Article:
or part two, "Why Would Anyone Want To Drive Through Illinois?" by clicking here.
Or part three, " We Are READY TO GO. Well, almost", by clicking here.
Or part four, "Sometimes, a house" by clicking here.
Or part five: "Superman and the Albino Squirrels vs. The Dentist" here.
Our original plan was shot to heck: we were not going to be able to get into Metropolis, unload the car, and then go see the giant Superman statue and maybe get a bite to eat downtown.
We thought that was because it was nearly 9 o'clock p.m. by the time we hit the town, but also that was because Metropolis is not the kind of place where you would get a bite to eat and/or walk around downtown, mostly because there isn't a downtown to speak of.
Or a town.
We got off the freeway at 9 or so, expecting that we would be in Metropolis, but that's never the case, is it? Unless it's a big city, the highway never goes right through it, and so when you get off the expressway you have to travel through countryside for a while before you get to the place you are going -- the place with all the sights you are there to see on vacation, because the roads no longer go directly past those sights.
Metropolis, Illinois, is about three miles off the highway, but it feels more like 20 when you are tired and it is darkening -- the longest day of the year had just happened and so we were not entirely in the night even at 9 p.m. yet -- and you don't really know where you are but you know you have to stop sometime and sleep. The entrance to the town is heralded by a large sign that I was never able to take a picture of even though I very much wanted to because I like to take pictures, but in this case I didn't take pictures because of both momentum and crowds.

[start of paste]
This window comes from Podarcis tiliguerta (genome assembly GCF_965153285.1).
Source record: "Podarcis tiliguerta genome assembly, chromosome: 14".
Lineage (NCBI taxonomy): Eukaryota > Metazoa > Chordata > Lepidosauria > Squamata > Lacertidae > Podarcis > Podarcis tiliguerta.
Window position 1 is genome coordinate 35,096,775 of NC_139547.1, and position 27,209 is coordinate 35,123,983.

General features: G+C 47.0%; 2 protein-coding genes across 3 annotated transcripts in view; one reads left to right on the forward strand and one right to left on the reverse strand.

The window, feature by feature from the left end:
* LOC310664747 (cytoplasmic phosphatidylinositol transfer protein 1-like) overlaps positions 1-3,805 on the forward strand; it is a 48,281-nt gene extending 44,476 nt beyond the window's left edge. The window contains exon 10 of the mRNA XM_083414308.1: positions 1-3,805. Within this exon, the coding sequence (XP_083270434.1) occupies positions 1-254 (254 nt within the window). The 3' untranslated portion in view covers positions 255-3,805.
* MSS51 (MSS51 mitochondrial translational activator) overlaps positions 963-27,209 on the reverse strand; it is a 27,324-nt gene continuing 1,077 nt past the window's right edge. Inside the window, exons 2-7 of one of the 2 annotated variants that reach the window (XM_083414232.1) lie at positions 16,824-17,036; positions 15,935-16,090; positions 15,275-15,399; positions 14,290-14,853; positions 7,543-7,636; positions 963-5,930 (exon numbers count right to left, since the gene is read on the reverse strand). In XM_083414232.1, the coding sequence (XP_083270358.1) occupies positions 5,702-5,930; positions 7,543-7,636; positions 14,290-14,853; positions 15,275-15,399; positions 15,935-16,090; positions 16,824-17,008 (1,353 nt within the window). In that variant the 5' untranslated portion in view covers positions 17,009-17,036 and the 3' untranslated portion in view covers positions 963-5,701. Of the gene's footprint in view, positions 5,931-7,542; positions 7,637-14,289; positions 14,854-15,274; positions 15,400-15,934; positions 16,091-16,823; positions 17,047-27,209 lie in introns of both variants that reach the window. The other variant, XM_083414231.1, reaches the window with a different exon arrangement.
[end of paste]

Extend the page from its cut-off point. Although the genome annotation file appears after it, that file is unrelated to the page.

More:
Crowds, in this case, Sweetie and The Boy (Mr F and Mr Bunches wouldn't have gotten to vote and wouldn't have voted against me in any case) keep me from stopping and taking pictures of things because they inhibit my decision to do so on the basis that I imagine this will happen:
CROWDS: Why are we stopping?When I say CROWDS instead of "Sweetie and The Boy," I mean that this effect applies to me whenever there are people around, period, or even if I imagine people. The impact of having people, even imaginary people, see me doing something creative (even something as uncreatively creative as taking a picture) has a freezing effect on me, making me decide that the thing I thought I was creating isn't worth it after all.
ME: I want to take a picture.
CROWDS: Of what?
ME: [gesturing vaguely] That.
ME: That [sign, tree, interesting view, bridge, tower, building, thing].
This happens with everything including homemade pizza that I cook: If someone is even theoretically looking over my shoulder, I begin to second-guess myself and freeze up no matter what I am doing. Let me give you a real-life example that, also, draws on vacations:
Once, Sweetie and I went on a brief long-weekend trip to Washington D.C., a trip that is in itself a whole different story in that we nearly starved to death, but that's for another day. What is important for this sidetracked story in this vacation story is that we flew, and when we flew we flew out of a Chicago airport where our flight was delayed significantly so we had to eat dinner in the airport, and I got some pizza from a little shop that advertised that it had "Butter Crust."
Here is something you may not have already guessed about me but probably already did: When I am suddenly made aware that a thing exists which includes things that I like, I go through a rapid evolution of desire that goes like this:
1. Learn of thing's existence:
"Hey, there's something called a butter crust pizza."
2. Decide thing is stupid.
3. Immediately lock thing into frontal lobe as the only possible subject for all 1,000,000 brain cells to work on:
4. Using a mental effort that would have been remarkably helpful on, say, someone's SAT tests, work through every possible permutation of said thing and determinate how many truly are gross.
"I like butter. And I like pizza. And toast has butter, and I like toast. Could this crust taste like toast with pizza?"
5. Decide for one split second that I want toast.